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Nipigon River bridge


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#31 jpackard56 OFFLINE  

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Posted January 11, 2016 - 11:27 AM

 The company and I had been arguing about the need for quality controll but they didn't see the need. I got fired for arguing about safety with my boss(the other engineers agreed with me but he was the boss). A few months later some of the new hardware from China failed and killed 3 men and injured others. The chinese steel was less than 1/6th the strength it was supposed to be.

In 1989 the World Series Earthquake struck San Francisco. The double decker bridge was severely damaged. It took 26 years to replace it. The whole process was rife with shenanigans. A Chinese company got the project and it took longer and cost alot more than was planned. When they were ready to open it, they fround defective hardware and had to delay the opening. As I recall it will cost $500 million to replace the defective hardware. I guess they saved money by not having enough inspectors and not doing proper quality assurance.


When I started out in engineering, the supervisor spent alot of his time reviewing his engineers work to catch mistakes. Recent designs that I have seen show little evidence of review and are pretty sloppy. They just look at how much they saved by not spending time to review it. I'm very glad to be retired and out of it. Good Luck, Rick

We seem to be seeing more failures of structures under construction now than ever before.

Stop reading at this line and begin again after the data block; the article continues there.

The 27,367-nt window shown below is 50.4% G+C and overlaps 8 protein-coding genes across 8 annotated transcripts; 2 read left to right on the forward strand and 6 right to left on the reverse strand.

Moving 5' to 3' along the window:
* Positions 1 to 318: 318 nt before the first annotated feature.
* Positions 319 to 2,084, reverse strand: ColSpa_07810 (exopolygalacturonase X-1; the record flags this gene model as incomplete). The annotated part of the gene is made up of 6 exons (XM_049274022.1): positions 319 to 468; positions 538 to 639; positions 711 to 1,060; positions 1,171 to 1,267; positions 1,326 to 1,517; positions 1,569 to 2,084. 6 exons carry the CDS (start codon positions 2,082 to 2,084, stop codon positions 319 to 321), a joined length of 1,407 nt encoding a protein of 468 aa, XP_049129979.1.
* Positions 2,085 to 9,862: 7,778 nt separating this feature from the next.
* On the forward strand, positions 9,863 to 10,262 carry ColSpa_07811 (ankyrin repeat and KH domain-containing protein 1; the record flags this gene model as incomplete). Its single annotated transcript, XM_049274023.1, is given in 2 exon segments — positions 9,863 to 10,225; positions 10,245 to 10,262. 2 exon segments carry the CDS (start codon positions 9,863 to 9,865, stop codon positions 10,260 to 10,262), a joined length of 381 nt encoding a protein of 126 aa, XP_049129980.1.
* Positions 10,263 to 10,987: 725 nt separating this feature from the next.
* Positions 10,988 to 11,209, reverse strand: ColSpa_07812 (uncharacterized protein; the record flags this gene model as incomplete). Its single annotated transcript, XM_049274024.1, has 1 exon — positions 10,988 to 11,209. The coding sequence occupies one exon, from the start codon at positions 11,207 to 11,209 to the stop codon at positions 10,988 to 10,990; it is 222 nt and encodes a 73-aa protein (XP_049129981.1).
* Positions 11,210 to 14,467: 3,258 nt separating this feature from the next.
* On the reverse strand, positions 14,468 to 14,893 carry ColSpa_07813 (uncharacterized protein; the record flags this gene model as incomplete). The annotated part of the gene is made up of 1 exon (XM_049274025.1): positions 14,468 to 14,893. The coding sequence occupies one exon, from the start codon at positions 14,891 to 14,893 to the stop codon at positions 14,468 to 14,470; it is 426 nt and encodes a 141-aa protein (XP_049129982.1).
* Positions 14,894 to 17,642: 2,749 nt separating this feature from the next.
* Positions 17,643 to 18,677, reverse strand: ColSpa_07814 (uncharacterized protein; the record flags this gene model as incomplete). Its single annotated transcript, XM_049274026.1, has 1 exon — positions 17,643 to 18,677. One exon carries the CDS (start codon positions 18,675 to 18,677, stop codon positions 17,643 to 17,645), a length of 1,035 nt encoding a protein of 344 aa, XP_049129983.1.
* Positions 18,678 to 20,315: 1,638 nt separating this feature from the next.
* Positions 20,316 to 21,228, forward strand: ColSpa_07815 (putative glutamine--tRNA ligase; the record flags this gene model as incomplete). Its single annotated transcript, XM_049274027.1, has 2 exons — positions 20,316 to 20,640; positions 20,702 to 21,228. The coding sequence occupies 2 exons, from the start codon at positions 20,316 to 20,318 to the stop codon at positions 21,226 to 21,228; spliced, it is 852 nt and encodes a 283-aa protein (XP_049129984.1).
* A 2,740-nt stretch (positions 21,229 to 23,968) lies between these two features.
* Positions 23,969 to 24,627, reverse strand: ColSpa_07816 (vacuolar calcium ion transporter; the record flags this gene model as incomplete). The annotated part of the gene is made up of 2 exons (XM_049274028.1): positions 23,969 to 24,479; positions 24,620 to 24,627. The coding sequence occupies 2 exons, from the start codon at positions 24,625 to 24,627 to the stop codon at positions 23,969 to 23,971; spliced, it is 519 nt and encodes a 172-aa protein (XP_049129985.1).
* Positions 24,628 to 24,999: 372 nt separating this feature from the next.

Boyscout makes some very strong points that I have seen in my line of work as well. Not picking on just Chinese steel but many products being imported from countries I can't even pronounce sometimes are NOT of the quality we expect. I saw test results about two years ago from "BRAND NEW" imported nylon straps used in my line of work for holding heavy loads that can't use chains. BRAND NEW these things were failing at less than half the rating on the safety label. Not too many years back we didn't replace these straps until the internal safety thread became visible. That was the early warning that "hey this thing is worn and may not work to its limit." Now I'm seeing imported straps that when you cut thru them brand new don't even have the safety thread.! So, yes imports need to be carefully checked/scrutinized when any safety/building project is being considered.  Please note : I am not condemning ALL imports, some are very good and of high quality, we just need to make sure before all we look at is the $$$ up front.